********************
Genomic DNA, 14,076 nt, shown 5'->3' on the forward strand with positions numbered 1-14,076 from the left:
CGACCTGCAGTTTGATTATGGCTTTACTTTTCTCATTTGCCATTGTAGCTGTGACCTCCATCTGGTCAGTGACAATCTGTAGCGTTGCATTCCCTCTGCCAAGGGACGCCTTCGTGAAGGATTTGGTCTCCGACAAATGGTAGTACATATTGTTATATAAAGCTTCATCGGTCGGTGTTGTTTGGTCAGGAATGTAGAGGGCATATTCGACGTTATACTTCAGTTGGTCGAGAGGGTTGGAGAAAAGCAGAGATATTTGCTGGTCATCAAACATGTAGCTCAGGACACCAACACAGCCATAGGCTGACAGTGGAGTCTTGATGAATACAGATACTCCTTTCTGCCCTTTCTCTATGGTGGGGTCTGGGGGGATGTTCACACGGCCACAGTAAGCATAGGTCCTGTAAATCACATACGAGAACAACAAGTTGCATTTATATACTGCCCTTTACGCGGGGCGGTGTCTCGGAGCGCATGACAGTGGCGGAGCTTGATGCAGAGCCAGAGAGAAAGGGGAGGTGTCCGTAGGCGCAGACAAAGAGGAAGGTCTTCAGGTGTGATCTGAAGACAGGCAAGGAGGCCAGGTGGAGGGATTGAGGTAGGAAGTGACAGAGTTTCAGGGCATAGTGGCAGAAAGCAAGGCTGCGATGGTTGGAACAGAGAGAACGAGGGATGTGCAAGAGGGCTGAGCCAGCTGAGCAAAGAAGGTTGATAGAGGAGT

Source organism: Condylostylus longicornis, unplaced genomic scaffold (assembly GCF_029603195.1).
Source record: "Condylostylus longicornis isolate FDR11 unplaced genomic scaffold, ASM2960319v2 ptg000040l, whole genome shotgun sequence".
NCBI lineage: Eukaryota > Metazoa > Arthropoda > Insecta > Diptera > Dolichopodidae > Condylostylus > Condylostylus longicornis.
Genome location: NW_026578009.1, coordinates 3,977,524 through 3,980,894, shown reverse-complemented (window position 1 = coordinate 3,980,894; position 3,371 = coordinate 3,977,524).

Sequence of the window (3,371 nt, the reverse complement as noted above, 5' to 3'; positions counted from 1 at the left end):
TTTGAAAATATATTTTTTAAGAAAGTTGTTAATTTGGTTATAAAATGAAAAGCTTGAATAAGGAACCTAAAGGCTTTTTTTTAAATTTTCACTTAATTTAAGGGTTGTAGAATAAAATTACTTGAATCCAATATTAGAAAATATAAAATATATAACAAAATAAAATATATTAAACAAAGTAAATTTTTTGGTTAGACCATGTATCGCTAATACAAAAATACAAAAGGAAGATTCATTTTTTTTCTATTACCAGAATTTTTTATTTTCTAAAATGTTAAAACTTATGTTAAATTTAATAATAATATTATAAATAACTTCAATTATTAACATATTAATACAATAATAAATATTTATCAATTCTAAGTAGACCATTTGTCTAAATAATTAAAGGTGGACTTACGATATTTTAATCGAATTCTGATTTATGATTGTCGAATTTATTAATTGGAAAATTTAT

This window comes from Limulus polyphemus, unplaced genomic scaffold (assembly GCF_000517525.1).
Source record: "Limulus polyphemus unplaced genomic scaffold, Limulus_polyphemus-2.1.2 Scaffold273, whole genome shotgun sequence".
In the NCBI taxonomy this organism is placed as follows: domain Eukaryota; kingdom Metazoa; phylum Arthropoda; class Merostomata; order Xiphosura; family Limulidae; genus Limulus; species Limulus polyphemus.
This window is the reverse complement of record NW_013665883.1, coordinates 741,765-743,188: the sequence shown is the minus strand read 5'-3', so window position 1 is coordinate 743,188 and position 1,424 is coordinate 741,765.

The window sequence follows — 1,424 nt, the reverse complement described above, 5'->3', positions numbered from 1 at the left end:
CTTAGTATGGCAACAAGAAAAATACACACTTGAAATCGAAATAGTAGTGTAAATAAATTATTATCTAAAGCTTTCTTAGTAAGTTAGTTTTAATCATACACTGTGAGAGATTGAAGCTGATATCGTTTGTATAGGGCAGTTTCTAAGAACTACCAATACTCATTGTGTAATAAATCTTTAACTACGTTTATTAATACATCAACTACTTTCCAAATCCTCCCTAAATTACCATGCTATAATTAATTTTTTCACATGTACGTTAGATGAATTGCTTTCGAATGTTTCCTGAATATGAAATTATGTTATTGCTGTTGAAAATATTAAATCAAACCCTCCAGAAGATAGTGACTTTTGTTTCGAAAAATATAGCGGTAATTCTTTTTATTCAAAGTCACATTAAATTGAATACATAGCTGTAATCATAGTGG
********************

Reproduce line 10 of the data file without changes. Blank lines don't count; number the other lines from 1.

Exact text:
Source record: "Limulus polyphemus unplaced genomic scaffold, Limulus_polyphemus-2.1.2 Scaffold273, whole genome shotgun sequence".